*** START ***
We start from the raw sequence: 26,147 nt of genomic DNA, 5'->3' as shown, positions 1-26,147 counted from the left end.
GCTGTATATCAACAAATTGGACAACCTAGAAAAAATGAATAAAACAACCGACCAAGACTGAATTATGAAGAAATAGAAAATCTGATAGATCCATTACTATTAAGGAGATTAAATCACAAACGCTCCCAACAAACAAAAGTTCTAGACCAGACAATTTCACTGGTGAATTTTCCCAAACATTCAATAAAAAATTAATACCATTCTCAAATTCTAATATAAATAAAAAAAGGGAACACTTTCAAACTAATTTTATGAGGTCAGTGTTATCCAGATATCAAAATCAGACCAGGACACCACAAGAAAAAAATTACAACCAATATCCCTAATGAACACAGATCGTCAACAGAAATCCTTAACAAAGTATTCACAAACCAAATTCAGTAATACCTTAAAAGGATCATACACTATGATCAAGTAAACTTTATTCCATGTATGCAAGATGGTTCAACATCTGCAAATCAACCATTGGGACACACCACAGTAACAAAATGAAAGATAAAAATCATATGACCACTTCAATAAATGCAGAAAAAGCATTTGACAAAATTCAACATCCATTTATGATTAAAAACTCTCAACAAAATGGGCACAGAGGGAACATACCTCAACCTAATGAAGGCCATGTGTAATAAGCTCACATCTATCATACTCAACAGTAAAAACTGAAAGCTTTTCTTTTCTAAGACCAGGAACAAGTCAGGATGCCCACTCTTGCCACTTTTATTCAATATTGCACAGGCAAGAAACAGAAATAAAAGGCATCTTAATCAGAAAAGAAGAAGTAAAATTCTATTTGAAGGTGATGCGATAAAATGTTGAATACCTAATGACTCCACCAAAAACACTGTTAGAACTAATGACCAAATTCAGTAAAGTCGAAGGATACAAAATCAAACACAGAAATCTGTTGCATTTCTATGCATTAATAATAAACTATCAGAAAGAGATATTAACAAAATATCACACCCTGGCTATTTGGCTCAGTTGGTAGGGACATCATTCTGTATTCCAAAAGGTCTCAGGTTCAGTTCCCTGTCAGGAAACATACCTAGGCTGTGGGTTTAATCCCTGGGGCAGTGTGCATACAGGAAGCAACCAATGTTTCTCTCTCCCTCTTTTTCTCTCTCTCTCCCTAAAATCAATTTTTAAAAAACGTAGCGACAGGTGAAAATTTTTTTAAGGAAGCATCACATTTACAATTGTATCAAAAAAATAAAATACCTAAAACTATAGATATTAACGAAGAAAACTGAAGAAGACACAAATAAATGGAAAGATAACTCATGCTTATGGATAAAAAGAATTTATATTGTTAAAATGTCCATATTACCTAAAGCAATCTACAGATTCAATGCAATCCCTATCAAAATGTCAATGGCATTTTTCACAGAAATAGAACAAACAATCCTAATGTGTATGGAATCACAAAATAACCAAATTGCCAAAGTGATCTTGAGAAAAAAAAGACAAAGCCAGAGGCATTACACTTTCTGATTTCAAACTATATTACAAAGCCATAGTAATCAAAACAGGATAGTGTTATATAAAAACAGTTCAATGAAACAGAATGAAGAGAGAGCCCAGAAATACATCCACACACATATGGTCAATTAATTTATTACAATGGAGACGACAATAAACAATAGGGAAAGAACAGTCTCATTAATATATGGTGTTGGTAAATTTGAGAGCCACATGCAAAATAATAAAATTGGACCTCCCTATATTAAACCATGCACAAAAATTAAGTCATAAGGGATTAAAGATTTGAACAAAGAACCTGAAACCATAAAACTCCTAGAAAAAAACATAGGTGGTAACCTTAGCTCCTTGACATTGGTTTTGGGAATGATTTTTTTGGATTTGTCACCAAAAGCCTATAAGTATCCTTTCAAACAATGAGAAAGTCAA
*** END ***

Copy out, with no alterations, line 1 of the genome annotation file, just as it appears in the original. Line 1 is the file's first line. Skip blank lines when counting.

We start from the raw sequence: 26,147 nt of genomic DNA, 5'->3' as shown, positions 1-26,147 counted from the left end.